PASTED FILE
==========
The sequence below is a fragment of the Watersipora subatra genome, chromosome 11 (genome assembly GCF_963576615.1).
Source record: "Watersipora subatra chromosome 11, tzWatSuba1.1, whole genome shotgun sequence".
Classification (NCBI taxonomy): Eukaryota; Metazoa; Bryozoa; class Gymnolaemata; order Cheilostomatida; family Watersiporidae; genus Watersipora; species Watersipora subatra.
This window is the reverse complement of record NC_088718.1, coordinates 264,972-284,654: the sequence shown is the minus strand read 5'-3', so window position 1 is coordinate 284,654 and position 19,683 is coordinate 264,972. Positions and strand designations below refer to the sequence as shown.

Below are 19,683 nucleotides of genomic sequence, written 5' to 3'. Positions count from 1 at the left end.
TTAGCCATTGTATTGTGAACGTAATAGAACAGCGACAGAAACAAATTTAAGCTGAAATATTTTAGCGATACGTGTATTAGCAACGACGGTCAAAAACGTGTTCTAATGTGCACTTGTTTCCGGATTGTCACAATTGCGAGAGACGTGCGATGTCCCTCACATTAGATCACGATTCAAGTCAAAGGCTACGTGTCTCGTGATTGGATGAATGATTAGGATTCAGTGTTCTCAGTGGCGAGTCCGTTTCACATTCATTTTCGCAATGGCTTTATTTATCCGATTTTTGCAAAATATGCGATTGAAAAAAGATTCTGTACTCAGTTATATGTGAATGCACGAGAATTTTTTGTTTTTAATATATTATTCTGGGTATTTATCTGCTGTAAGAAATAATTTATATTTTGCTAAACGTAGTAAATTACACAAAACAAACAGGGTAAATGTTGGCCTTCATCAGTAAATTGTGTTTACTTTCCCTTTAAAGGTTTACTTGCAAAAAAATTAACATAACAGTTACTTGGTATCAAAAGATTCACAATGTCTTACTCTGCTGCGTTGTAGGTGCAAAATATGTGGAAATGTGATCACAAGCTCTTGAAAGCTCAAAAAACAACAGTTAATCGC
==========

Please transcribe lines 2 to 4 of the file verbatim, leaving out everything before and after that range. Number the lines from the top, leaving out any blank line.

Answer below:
Source record: "Watersipora subatra chromosome 11, tzWatSuba1.1, whole genome shotgun sequence".
Classification (NCBI taxonomy): Eukaryota; Metazoa; Bryozoa; class Gymnolaemata; order Cheilostomatida; family Watersiporidae; genus Watersipora; species Watersipora subatra.
This window is the reverse complement of record NC_088718.1, coordinates 264,972-284,654: the sequence shown is the minus strand read 5'-3', so window position 1 is coordinate 284,654 and position 19,683 is coordinate 264,972. Positions and strand designations below refer to the sequence as shown.